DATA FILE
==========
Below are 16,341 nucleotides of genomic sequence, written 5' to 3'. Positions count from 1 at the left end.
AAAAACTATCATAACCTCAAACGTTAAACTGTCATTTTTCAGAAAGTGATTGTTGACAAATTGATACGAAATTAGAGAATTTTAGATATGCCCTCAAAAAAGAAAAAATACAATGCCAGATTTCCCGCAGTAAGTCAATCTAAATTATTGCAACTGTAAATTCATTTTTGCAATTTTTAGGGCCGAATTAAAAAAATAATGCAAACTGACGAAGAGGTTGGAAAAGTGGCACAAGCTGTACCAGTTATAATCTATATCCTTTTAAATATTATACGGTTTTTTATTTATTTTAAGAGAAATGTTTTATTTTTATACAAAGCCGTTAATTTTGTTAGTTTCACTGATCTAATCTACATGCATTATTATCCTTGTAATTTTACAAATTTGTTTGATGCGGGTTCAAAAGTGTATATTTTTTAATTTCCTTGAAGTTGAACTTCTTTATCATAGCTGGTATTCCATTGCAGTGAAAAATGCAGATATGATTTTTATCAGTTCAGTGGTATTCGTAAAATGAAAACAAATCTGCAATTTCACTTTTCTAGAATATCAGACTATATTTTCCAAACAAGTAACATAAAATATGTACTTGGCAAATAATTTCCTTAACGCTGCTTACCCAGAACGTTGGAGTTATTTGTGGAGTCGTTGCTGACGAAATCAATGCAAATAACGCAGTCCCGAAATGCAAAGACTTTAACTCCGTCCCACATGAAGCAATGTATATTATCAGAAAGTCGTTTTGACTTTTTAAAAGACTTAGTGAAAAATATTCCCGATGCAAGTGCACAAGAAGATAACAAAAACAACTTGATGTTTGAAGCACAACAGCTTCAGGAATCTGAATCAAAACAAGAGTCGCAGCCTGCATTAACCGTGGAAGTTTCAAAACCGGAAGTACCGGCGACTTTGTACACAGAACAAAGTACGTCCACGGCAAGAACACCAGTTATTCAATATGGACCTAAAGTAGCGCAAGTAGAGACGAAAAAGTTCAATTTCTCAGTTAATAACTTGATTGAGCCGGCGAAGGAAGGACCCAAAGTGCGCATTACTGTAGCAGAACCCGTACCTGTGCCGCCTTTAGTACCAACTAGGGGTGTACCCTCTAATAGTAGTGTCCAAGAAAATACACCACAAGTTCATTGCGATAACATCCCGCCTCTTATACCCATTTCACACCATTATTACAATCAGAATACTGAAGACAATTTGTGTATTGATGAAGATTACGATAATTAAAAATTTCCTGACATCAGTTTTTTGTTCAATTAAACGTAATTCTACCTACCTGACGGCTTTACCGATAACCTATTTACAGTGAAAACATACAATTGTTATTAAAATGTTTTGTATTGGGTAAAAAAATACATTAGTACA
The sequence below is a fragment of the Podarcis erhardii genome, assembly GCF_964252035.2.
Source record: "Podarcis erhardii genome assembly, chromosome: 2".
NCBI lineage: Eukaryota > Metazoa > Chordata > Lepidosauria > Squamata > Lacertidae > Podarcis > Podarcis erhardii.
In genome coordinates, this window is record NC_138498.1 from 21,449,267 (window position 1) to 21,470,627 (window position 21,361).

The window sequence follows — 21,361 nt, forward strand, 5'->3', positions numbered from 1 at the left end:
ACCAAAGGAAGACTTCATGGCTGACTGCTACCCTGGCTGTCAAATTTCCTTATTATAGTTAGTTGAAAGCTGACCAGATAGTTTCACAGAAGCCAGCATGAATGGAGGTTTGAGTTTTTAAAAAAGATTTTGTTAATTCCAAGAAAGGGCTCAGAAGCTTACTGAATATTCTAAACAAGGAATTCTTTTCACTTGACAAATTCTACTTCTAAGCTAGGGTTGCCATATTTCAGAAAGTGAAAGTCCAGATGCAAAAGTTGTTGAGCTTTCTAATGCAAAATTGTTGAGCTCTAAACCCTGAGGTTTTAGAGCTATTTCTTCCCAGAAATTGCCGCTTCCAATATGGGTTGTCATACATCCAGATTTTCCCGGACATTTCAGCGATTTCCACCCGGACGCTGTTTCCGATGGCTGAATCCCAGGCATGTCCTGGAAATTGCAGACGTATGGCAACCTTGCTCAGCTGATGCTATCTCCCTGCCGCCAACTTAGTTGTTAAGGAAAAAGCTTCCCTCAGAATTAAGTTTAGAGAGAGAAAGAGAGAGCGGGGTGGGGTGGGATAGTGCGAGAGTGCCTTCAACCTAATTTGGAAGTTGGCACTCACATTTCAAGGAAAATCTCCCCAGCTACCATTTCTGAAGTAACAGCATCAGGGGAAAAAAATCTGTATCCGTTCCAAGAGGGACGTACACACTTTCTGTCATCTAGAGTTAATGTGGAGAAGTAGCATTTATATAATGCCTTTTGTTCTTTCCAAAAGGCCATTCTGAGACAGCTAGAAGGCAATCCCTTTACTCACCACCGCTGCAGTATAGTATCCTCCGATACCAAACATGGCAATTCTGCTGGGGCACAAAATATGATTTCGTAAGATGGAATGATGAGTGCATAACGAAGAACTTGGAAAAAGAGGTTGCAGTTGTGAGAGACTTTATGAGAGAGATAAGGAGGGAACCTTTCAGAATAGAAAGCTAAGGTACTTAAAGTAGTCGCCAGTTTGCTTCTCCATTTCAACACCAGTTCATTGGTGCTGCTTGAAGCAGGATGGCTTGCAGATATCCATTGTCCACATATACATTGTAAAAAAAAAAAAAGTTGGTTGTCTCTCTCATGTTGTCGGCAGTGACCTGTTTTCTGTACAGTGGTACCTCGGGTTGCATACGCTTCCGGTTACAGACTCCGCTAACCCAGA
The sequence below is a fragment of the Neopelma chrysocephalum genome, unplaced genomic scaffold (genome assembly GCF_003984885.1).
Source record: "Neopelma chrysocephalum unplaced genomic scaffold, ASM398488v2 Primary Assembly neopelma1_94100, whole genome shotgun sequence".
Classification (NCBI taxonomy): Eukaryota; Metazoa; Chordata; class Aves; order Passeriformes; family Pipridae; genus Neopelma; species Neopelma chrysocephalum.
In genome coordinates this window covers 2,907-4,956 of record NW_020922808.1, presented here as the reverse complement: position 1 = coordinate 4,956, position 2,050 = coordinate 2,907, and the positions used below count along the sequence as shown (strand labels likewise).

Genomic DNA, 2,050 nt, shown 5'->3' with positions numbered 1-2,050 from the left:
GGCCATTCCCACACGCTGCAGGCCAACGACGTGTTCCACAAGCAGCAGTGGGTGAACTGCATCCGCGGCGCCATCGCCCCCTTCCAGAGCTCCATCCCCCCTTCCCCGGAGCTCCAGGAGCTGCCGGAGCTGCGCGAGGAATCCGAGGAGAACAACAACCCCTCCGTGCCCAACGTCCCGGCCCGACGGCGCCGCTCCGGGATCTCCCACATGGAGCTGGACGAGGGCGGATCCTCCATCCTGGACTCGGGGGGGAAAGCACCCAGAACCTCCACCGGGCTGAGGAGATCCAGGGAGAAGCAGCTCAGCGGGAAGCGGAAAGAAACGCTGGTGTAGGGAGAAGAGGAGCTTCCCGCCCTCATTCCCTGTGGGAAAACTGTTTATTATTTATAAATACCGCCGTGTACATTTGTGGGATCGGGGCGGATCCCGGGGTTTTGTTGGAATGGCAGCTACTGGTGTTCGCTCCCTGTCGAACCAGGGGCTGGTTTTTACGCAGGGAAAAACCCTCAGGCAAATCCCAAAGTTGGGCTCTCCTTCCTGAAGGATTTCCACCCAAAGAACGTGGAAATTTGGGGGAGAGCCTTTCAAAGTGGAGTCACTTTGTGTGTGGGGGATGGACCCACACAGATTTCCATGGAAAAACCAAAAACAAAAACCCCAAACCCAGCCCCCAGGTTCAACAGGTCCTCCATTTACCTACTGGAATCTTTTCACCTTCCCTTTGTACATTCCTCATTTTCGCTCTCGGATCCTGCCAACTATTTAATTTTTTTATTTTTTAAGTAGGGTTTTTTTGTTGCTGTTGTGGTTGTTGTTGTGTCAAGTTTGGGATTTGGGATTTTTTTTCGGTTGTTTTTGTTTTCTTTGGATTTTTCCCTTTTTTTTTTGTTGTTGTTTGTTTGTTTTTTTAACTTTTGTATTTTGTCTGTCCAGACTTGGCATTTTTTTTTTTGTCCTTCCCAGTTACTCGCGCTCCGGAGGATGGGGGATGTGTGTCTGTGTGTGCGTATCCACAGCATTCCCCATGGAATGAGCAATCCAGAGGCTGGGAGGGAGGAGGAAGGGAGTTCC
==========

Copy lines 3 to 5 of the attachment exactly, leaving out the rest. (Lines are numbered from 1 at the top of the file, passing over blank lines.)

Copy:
The sequence below is a fragment of the Podarcis erhardii genome, assembly GCF_964252035.2.
Source record: "Podarcis erhardii genome assembly, chromosome: 2".
NCBI lineage: Eukaryota > Metazoa > Chordata > Lepidosauria > Squamata > Lacertidae > Podarcis > Podarcis erhardii.